Internationalizing a web-based application is much more complicated than internationalizing a command line program such as `ls' because the natural language context (i.e. the ``locale'') is determined by the web request, or the email message being processed, instead of by the user's shell. In Mailman, the locale is dynamic and fluid; there may in fact be several locales needed to process any particular email message. Most of the existing techniques for internationalizing programs assume a static locale and a single domain. Mailman inherits the single domain tradition of these tools, but it uses dynamic techniques to calculate the translation locale.
We use the term ``locale'' and ``language'' interchangeably below, although this is not completely accurate. A locale describes much more than the language used; it also defines the character encoding, as well as the formating of dates, numbers, currency, etc. However, since Mailman does not currently support the localization of data such as dates, the language selection is the most important aspect of the active locale. Typically (although not exclusively) a single character encoding is used for a single language.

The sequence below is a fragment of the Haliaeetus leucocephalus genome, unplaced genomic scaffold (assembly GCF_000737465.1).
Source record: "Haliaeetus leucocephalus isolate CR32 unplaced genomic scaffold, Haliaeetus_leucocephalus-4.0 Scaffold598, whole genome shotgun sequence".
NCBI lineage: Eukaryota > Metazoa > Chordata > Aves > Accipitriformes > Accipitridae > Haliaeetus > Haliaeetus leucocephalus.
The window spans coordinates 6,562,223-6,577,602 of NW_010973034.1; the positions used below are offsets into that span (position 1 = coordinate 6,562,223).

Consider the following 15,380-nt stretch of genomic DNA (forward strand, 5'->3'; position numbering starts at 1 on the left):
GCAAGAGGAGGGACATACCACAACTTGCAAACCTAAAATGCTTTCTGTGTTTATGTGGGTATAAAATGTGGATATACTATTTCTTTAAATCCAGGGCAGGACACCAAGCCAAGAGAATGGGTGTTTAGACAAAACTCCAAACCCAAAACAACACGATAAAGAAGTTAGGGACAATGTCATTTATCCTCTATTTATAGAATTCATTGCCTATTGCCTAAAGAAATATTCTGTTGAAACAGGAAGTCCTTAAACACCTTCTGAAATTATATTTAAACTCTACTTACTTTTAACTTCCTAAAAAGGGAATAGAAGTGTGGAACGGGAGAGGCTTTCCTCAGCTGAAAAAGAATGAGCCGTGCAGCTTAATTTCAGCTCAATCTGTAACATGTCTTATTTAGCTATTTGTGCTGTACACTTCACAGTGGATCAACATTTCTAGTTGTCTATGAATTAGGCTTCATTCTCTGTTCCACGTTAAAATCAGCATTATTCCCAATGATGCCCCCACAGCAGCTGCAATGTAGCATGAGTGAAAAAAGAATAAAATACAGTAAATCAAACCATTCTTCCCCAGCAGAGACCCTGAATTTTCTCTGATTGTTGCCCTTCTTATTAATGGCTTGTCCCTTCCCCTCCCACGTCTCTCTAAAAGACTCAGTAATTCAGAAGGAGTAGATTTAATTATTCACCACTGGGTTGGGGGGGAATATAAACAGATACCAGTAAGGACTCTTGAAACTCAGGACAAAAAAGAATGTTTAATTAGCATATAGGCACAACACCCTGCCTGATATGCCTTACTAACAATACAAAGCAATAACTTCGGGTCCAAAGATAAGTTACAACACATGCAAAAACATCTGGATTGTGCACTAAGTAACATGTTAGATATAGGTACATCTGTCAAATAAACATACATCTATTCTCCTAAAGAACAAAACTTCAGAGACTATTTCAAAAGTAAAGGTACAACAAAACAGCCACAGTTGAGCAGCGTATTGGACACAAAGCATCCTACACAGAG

At any given point in the processing, the following locales may exist.
To support these multiple language contexts, Mailman uses an object-oriented approach where the locale is represented by an instance of a class. While this may seem natural, it is actually an elaboration of the global translation contexts in classic internationalized programs. This will be described in more detail later.